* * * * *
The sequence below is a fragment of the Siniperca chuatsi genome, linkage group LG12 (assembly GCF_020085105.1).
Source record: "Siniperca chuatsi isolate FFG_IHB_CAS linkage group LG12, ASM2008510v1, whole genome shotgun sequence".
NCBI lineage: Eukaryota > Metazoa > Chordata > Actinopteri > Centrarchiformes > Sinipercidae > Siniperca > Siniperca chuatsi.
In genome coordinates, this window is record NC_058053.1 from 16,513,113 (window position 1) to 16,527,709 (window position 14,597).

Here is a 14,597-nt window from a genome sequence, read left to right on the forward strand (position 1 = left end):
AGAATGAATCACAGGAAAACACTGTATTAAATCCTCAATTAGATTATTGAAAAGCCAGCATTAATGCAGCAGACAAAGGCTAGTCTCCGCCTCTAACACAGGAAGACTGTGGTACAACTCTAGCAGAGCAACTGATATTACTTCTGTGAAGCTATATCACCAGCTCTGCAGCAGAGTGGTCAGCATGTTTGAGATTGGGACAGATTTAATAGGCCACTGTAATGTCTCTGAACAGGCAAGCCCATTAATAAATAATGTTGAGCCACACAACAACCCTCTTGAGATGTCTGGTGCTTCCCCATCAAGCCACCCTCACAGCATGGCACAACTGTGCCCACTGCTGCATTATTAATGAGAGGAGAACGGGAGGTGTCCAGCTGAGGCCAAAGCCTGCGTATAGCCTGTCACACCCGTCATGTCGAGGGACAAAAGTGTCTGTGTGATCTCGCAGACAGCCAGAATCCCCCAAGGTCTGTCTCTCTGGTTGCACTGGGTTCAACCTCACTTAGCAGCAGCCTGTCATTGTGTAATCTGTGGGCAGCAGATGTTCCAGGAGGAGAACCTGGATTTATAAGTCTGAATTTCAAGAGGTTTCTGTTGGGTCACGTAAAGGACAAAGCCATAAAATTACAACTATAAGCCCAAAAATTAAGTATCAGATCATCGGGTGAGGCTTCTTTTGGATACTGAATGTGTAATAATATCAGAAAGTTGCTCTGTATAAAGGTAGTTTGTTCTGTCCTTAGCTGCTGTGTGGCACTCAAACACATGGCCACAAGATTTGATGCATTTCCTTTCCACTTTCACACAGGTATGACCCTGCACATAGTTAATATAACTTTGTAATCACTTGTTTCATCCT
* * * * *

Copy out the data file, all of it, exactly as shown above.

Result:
The sequence below is a fragment of the Siniperca chuatsi genome, linkage group LG12 (assembly GCF_020085105.1).
Source record: "Siniperca chuatsi isolate FFG_IHB_CAS linkage group LG12, ASM2008510v1, whole genome shotgun sequence".
NCBI lineage: Eukaryota > Metazoa > Chordata > Actinopteri > Centrarchiformes > Sinipercidae > Siniperca > Siniperca chuatsi.
In genome coordinates, this window is record NC_058053.1 from 16,513,113 (window position 1) to 16,527,709 (window position 14,597).

Here is a 14,597-nt window from a genome sequence, read left to right on the forward strand (position 1 = left end):
AGAATGAATCACAGGAAAACACTGTATTAAATCCTCAATTAGATTATTGAAAAGCCAGCATTAATGCAGCAGACAAAGGCTAGTCTCCGCCTCTAACACAGGAAGACTGTGGTACAACTCTAGCAGAGCAACTGATATTACTTCTGTGAAGCTATATCACCAGCTCTGCAGCAGAGTGGTCAGCATGTTTGAGATTGGGACAGATTTAATAGGCCACTGTAATGTCTCTGAACAGGCAAGCCCATTAATAAATAATGTTGAGCCACACAACAACCCTCTTGAGATGTCTGGTGCTTCCCCATCAAGCCACCCTCACAGCATGGCACAACTGTGCCCACTGCTGCATTATTAATGAGAGGAGAACGGGAGGTGTCCAGCTGAGGCCAAAGCCTGCGTATAGCCTGTCACACCCGTCATGTCGAGGGACAAAAGTGTCTGTGTGATCTCGCAGACAGCCAGAATCCCCCAAGGTCTGTCTCTCTGGTTGCACTGGGTTCAACCTCACTTAGCAGCAGCCTGTCATTGTGTAATCTGTGGGCAGCAGATGTTCCAGGAGGAGAACCTGGATTTATAAGTCTGAATTTCAAGAGGTTTCTGTTGGGTCACGTAAAGGACAAAGCCATAAAATTACAACTATAAGCCCAAAAATTAAGTATCAGATCATCGGGTGAGGCTTCTTTTGGATACTGAATGTGTAATAATATCAGAAAGTTGCTCTGTATAAAGGTAGTTTGTTCTGTCCTTAGCTGCTGTGTGGCACTCAAACACATGGCCACAAGATTTGATGCATTTCCTTTCCACTTTCACACAGGTATGACCCTGCACATAGTTAATATAACTTTGTAATCACTTGTTTCATCCT